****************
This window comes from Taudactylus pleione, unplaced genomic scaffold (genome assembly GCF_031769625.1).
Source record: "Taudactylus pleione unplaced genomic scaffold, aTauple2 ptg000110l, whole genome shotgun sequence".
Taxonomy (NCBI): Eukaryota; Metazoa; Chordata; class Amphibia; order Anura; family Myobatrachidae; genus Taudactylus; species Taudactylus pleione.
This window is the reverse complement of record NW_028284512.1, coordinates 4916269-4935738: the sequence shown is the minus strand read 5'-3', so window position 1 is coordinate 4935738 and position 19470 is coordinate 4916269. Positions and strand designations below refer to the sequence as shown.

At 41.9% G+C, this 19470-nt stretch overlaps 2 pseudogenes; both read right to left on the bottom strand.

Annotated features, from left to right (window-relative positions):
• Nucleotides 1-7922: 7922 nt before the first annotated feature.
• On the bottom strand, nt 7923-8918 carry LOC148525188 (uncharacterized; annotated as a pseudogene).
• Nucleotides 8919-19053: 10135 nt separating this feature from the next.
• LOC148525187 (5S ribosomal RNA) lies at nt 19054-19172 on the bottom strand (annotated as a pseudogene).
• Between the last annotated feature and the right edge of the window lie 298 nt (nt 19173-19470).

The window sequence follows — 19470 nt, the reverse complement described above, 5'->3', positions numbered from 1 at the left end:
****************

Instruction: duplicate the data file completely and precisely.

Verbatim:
This window comes from Taudactylus pleione, unplaced genomic scaffold (genome assembly GCF_031769625.1).
Source record: "Taudactylus pleione unplaced genomic scaffold, aTauple2 ptg000110l, whole genome shotgun sequence".
Taxonomy (NCBI): Eukaryota; Metazoa; Chordata; class Amphibia; order Anura; family Myobatrachidae; genus Taudactylus; species Taudactylus pleione.
This window is the reverse complement of record NW_028284512.1, coordinates 4916269-4935738: the sequence shown is the minus strand read 5'-3', so window position 1 is coordinate 4935738 and position 19470 is coordinate 4916269. Positions and strand designations below refer to the sequence as shown.

At 41.9% G+C, this 19470-nt stretch overlaps 2 pseudogenes; both read right to left on the bottom strand.

Annotated features, from left to right (window-relative positions):
• Nucleotides 1-7922: 7922 nt before the first annotated feature.
• On the bottom strand, nt 7923-8918 carry LOC148525188 (uncharacterized; annotated as a pseudogene).
• Nucleotides 8919-19053: 10135 nt separating this feature from the next.
• LOC148525187 (5S ribosomal RNA) lies at nt 19054-19172 on the bottom strand (annotated as a pseudogene).
• Between the last annotated feature and the right edge of the window lie 298 nt (nt 19173-19470).

The window sequence follows — 19470 nt, the reverse complement described above, 5'->3', positions numbered from 1 at the left end: